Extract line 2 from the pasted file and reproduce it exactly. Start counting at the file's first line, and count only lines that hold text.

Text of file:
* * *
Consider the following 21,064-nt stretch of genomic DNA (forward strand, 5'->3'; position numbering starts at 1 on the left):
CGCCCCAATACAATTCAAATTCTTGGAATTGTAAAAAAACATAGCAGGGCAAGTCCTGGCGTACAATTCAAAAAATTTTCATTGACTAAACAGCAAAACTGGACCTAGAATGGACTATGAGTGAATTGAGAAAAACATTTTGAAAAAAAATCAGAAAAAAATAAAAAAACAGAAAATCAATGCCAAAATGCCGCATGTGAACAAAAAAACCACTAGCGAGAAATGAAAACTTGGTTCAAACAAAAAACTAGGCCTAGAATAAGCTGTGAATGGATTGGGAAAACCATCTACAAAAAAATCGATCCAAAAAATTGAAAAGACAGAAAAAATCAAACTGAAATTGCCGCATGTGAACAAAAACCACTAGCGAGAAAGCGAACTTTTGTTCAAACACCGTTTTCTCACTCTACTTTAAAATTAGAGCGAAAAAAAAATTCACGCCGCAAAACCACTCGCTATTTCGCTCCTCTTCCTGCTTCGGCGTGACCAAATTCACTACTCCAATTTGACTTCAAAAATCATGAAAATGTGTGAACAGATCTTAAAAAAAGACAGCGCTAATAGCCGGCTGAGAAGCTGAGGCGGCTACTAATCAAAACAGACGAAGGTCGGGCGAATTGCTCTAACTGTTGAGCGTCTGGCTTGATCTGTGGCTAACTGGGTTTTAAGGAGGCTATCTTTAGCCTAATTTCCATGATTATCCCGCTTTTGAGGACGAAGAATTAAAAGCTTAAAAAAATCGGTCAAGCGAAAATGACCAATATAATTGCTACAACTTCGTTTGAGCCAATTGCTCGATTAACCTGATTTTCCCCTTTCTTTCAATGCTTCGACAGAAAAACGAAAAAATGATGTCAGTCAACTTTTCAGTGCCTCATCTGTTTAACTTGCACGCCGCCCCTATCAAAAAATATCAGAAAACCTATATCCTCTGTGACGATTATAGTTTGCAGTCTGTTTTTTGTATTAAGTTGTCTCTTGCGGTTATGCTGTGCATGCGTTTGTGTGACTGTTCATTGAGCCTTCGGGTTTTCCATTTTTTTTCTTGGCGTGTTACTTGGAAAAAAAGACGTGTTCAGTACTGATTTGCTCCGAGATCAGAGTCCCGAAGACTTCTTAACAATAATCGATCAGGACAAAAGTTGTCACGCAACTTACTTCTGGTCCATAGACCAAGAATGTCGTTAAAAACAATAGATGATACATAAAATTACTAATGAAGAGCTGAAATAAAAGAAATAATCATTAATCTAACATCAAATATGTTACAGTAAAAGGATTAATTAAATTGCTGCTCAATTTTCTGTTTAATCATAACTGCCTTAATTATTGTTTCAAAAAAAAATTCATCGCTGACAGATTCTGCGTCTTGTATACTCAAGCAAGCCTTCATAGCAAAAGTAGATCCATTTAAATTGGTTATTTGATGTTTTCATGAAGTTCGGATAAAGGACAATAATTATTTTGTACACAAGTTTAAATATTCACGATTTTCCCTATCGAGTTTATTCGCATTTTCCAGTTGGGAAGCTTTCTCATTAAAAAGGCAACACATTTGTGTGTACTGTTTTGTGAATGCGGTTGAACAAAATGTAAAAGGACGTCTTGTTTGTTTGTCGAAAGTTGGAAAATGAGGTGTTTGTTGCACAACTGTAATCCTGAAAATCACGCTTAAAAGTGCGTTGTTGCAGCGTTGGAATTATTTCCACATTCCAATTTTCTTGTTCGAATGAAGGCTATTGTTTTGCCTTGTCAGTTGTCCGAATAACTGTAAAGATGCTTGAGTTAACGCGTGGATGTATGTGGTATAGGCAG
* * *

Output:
CGCCCCAATACAATTCAAATTCTTGGAATTGTAAAAAAACATAGCAGGGCAAGTCCTGGCGTACAATTCAAAAAATTTTCATTGACTAAACAGCAAAACTGGACCTAGAATGGACTATGAGTGAATTGAGAAAAACATTTTGAAAAAAAATCAGAAAAAAATAAAAAAACAGAAAATCAATGCCAAAATGCCGCATGTGAACAAAAAAACCACTAGCGAGAAATGAAAACTTGGTTCAAACAAAAAACTAGGCCTAGAATAAGCTGTGAATGGATTGGGAAAACCATCTACAAAAAAATCGATCCAAAAAATTGAAAAGACAGAAAAAATCAAACTGAAATTGCCGCATGTGAACAAAAACCACTAGCGAGAAAGCGAACTTTTGTTCAAACACCGTTTTCTCACTCTACTTTAAAATTAGAGCGAAAAAAAAATTCACGCCGCAAAACCACTCGCTATTTCGCTCCTCTTCCTGCTTCGGCGTGACCAAATTCACTACTCCAATTTGACTTCAAAAATCATGAAAATGTGTGAACAGATCTTAAAAAAAGACAGCGCTAATAGCCGGCTGAGAAGCTGAGGCGGCTACTAATCAAAACAGACGAAGGTCGGGCGAATTGCTCTAACTGTTGAGCGTCTGGCTTGATCTGTGGCTAACTGGGTTTTAAGGAGGCTATCTTTAGCCTAATTTCCATGATTATCCCGCTTTTGAGGACGAAGAATTAAAAGCTTAAAAAAATCGGTCAAGCGAAAATGACCAATATAATTGCTACAACTTCGTTTGAGCCAATTGCTCGATTAACCTGATTTTCCCCTTTCTTTCAATGCTTCGACAGAAAAACGAAAAAATGATGTCAGTCAACTTTTCAGTGCCTCATCTGTTTAACTTGCACGCCGCCCCTATCAAAAAATATCAGAAAACCTATATCCTCTGTGACGATTATAGTTTGCAGTCTGTTTTTTGTATTAAGTTGTCTCTTGCGGTTATGCTGTGCATGCGTTTGTGTGACTGTTCATTGAGCCTTCGGGTTTTCCATTTTTTTTCTTGGCGTGTTACTTGGAAAAAAAGACGTGTTCAGTACTGATTTGCTCCGAGATCAGAGTCCCGAAGACTTCTTAACAATAATCGATCAGGACAAAAGTTGTCACGCAACTTACTTCTGGTCCATAGACCAAGAATGTCGTTAAAAACAATAGATGATACATAAAATTACTAATGAAGAGCTGAAATAAAAGAAATAATCATTAATCTAACATCAAATATGTTACAGTAAAAGGATTAATTAAATTGCTGCTCAATTTTCTGTTTAATCATAACTGCCTTAATTATTGTTTCAAAAAAAAATTCATCGCTGACAGATTCTGCGTCTTGTATACTCAAGCAAGCCTTCATAGCAAAAGTAGATCCATTTAAATTGGTTATTTGATGTTTTCATGAAGTTCGGATAAAGGACAATAATTATTTTGTACACAAGTTTAAATATTCACGATTTTCCCTATCGAGTTTATTCGCATTTTCCAGTTGGGAAGCTTTCTCATTAAAAAGGCAACACATTTGTGTGTACTGTTTTGTGAATGCGGTTGAACAAAATGTAAAAGGACGTCTTGTTTGTTTGTCGAAAGTTGGAAAATGAGGTGTTTGTTGCACAACTGTAATCCTGAAAATCACGCTTAAAAGTGCGTTGTTGCAGCGTTGGAATTATTTCCACATTCCAATTTTCTTGTTCGAATGAAGGCTATTGTTTTGCCTTGTCAGTTGTCCGAATAACTGTAAAGATGCTTGAGTTAACGCGTGGATGTATGTGGTATAGGCAG